Capital: Why change the numbers?
Mercier: Because, the numbers have no meaning otherwise. It has no meaning when we relate it to the reign of King Lalibela. It is something impossible. There was a mistake when the first man copied the information from the sculpture. Some part of the sculpture which embodied the information had fallen. When you write number 10 in Ge’ez you put a small line at the top. The man who copied the information from the original sculpture thought that the number was 10 simply because the figure appeared shorter. After that the story attached to the figure has been lost. That is why we argue it is 389. When you have these dates changed to Ethiopian calendar you will have 1197 which is the date of Lalibela. We know that he was king at this time.
Capital: How do you relate the land grant text you have researched with Lalibela?
Mercier: In Lalibela, Bete Mariyam and Bete Meskel churches were built on the land granted. There is a document that showed the year of the land grants. By then the big churches or monasteries were in Eritrea where people were concerned about Debrelibanos. In the book we have demonstrated that the land grant was for the churches of Lalibella. The land grant came from Debrelibanos in Eritrea and the revenue was given to Bete Mariyam. So, we got the date from that land grant document. This is because Debrelibanos was the mother monastery of Bete Mariam. Debrelibanos used to send clergy, priests and so on to Lalibela churches. It is a confirmed fact that people in Lalibela earned the patronage of Debrelibanos of Ham which was the first monastery in the region at that time. Therefore, we have established that Debrelibanos of Ham was the mother monastery of the Lalibela churches. Bete Mariyam was the Royal Church. Thus, we can see that there was a kind of political project in Lalibela. You have also a bishop from there which is the first Ethiopian bishop. We have established that he was not known. He was the brother of a Queen from Shemizana province. So, the bishop of Lalibela was from the North and Abbot of Debrelibanos was from Bugna of Lasta area. This clearly indicates that there was a political project to tie the two areas, linking the ancient Christian monastery to the new one, Lalibela. All this activity was performed politically to put the metropolitan bishop in Lalibela. One of the churches of Lalibela was a place for the metropolitan bishop of the time called Michael. You have two groups of churches in Lalibela, the Royal Group and Ecclesiastic Group.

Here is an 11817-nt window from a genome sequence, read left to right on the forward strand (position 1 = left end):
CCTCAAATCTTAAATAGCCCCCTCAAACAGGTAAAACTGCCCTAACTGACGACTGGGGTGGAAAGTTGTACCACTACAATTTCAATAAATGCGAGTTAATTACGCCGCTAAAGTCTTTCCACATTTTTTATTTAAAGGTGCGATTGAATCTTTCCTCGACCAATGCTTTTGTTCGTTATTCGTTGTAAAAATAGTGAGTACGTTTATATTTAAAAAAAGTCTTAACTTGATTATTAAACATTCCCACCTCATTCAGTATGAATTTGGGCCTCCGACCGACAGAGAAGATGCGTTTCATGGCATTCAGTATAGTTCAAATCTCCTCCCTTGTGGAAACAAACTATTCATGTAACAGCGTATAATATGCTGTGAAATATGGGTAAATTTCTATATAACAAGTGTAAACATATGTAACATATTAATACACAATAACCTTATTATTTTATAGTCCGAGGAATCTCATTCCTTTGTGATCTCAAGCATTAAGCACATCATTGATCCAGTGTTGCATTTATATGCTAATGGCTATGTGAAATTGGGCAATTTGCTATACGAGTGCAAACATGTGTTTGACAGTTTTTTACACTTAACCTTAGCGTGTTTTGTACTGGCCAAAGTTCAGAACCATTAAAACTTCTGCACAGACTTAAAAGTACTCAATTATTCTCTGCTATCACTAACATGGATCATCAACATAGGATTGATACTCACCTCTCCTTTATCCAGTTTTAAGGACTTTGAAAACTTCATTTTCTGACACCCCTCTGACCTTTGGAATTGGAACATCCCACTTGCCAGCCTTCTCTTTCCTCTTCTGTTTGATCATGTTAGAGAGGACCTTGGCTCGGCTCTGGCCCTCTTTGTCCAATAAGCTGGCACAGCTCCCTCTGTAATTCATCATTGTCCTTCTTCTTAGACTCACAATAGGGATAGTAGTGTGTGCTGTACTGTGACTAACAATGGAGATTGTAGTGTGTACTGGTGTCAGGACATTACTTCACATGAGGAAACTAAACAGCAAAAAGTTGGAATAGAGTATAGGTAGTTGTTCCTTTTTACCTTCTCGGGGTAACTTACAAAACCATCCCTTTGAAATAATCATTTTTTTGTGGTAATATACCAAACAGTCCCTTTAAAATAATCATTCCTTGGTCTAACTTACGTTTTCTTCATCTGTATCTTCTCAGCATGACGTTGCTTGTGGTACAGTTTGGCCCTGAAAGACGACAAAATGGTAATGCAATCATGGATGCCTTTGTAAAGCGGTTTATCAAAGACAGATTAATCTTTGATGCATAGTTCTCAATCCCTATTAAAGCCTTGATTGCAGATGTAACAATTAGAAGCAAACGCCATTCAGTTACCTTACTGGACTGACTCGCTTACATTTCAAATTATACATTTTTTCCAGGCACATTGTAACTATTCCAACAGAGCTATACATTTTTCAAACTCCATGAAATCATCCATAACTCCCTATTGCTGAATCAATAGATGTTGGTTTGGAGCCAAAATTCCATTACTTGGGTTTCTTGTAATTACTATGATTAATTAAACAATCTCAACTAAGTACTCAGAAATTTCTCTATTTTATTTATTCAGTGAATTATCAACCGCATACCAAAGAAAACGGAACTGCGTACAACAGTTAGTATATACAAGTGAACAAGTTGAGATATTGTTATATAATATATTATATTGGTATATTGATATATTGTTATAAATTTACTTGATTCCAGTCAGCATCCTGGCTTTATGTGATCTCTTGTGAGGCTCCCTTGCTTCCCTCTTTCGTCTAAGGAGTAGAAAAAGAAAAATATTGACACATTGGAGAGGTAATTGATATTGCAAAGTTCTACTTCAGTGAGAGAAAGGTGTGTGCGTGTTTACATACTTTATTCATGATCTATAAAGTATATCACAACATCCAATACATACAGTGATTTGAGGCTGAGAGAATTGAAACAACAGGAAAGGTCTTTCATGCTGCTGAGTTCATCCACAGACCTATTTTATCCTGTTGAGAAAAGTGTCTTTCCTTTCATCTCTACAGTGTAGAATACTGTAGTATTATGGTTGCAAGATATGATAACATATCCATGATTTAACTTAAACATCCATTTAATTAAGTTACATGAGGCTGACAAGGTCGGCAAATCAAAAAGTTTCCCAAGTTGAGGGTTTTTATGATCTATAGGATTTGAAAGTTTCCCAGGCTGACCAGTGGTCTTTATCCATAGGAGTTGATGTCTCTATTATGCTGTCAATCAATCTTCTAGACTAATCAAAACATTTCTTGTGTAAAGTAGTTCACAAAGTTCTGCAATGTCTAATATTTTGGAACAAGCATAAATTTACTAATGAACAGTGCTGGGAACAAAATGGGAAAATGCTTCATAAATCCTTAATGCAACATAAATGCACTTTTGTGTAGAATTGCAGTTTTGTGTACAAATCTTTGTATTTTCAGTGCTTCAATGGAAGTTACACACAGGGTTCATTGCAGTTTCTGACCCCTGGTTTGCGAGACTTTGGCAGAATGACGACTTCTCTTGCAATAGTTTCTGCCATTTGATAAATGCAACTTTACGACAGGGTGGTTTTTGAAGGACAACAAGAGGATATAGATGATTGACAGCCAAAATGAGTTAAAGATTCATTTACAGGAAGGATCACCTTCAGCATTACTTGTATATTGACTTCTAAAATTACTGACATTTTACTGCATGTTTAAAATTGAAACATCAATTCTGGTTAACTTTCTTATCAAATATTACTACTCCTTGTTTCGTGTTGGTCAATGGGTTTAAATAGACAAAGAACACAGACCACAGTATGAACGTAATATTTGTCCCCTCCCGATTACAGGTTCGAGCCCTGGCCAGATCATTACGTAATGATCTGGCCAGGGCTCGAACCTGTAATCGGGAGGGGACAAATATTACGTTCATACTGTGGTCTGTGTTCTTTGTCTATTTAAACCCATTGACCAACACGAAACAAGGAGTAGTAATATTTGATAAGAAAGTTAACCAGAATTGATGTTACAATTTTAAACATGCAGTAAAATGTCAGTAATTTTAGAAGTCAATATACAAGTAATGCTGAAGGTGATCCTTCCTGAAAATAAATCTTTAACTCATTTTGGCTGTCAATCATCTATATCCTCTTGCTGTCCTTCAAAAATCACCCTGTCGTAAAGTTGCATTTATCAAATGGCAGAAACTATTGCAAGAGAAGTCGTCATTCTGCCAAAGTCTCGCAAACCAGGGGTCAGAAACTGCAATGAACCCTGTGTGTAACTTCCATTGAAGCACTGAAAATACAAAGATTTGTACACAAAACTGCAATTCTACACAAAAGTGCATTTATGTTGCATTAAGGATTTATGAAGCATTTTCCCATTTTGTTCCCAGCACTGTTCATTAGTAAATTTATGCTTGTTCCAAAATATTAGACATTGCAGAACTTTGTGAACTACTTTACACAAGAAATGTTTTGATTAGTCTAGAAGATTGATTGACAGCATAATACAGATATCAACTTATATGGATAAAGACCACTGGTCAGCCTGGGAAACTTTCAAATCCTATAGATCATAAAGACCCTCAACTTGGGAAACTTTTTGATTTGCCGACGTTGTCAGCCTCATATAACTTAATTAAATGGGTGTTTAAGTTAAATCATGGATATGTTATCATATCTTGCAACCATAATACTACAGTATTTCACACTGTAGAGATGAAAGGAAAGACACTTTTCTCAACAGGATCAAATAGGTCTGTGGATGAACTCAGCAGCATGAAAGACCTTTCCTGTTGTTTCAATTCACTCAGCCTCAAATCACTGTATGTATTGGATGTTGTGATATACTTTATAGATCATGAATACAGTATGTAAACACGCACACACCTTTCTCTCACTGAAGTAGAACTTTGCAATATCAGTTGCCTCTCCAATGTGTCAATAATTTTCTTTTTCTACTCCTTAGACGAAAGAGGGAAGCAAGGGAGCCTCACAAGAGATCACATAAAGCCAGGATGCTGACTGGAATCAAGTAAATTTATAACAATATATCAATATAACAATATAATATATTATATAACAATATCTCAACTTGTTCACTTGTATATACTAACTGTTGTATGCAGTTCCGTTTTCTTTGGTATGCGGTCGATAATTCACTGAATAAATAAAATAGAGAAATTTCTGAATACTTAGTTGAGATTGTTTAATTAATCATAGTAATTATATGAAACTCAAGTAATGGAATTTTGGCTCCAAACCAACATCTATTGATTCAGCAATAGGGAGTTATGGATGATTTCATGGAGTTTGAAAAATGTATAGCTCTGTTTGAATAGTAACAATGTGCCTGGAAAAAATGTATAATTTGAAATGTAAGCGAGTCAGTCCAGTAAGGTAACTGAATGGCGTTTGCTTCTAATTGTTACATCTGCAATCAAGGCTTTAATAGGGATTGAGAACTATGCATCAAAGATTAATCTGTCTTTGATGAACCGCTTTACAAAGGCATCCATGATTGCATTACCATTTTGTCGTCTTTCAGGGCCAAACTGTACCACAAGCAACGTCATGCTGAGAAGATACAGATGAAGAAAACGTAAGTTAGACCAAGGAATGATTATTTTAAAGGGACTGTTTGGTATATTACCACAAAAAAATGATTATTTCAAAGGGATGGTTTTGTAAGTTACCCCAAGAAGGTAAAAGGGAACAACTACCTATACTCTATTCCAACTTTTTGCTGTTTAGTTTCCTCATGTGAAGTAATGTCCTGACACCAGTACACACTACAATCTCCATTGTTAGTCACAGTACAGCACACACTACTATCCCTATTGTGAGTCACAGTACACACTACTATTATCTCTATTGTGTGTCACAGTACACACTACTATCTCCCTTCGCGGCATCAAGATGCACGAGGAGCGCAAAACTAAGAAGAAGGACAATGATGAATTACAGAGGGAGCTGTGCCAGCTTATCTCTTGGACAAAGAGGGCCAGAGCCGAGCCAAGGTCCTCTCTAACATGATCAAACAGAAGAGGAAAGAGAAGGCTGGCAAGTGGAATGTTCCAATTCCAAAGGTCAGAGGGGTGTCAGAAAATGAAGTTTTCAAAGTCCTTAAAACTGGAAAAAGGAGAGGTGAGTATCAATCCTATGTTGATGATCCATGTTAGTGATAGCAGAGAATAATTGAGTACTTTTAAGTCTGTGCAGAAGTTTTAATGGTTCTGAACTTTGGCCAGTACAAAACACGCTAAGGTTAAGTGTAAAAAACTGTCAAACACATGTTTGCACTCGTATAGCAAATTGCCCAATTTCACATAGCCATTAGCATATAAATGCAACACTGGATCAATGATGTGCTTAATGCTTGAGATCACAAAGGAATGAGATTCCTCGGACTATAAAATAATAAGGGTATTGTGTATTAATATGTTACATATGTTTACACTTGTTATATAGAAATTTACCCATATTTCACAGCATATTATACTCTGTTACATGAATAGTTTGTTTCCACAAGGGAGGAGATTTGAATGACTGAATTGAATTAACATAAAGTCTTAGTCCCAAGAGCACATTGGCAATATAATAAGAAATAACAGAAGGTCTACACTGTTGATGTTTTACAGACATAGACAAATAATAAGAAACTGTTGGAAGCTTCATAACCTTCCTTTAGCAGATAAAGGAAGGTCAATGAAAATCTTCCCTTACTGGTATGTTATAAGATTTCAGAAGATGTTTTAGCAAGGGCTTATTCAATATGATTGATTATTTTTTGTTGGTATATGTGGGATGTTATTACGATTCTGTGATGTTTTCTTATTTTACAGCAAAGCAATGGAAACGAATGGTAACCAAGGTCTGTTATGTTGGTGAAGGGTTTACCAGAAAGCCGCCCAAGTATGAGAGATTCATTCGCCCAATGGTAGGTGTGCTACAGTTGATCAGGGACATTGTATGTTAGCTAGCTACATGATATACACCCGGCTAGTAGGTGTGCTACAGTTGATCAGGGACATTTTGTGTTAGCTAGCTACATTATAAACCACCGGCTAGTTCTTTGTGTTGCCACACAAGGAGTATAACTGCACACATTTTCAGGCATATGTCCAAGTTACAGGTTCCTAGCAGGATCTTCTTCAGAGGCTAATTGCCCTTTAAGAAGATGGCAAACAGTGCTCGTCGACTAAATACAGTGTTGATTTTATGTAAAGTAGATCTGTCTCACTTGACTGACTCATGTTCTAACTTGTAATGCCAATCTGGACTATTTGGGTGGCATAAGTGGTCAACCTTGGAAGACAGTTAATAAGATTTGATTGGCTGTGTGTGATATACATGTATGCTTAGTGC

Capital: What is the main message your research brings?
Mercier: Lalibela is unique to the Christian world. The most important contribution of this book is the revelation of the mysticism of Lalibela. We have demonstrated the core elements of the royal group of churches including their sanctuary, the painting of the transfiguration on the triumphal arch of Bete Mariyam. In the transfiguration, Apostle Philip is represented instead of James as in the gospel of Matthew, Mark and Luke. In the sanctuary where the funeral complex is the Trinity it is represented in a manner unique to the Christian world; the Father is represented by an empty throne and the Holly Spirit in the shape of the Paracletos as described in the Gospel of John. We can say that the Gospel of John was the main source of inspiration for the mystical program of Lalibela. These facts which are depicted on the ceiling of the churches have been forgotten.
This is an important finding as it modifies traditional beliefs claiming that the churches came down from sky. Others pull back the construction period to the seventh century. But now date of the construction was fixed based on the document and at the same time it provides the image of an ambitious and original program under the leadership of King Lalibela and proves the churches were originally built by Ethiopians. We have presented all this in a conference at Addis Ababa University. That was a great time for Ethiopia. We have now confirmed the date and the mystical secrets in the new book.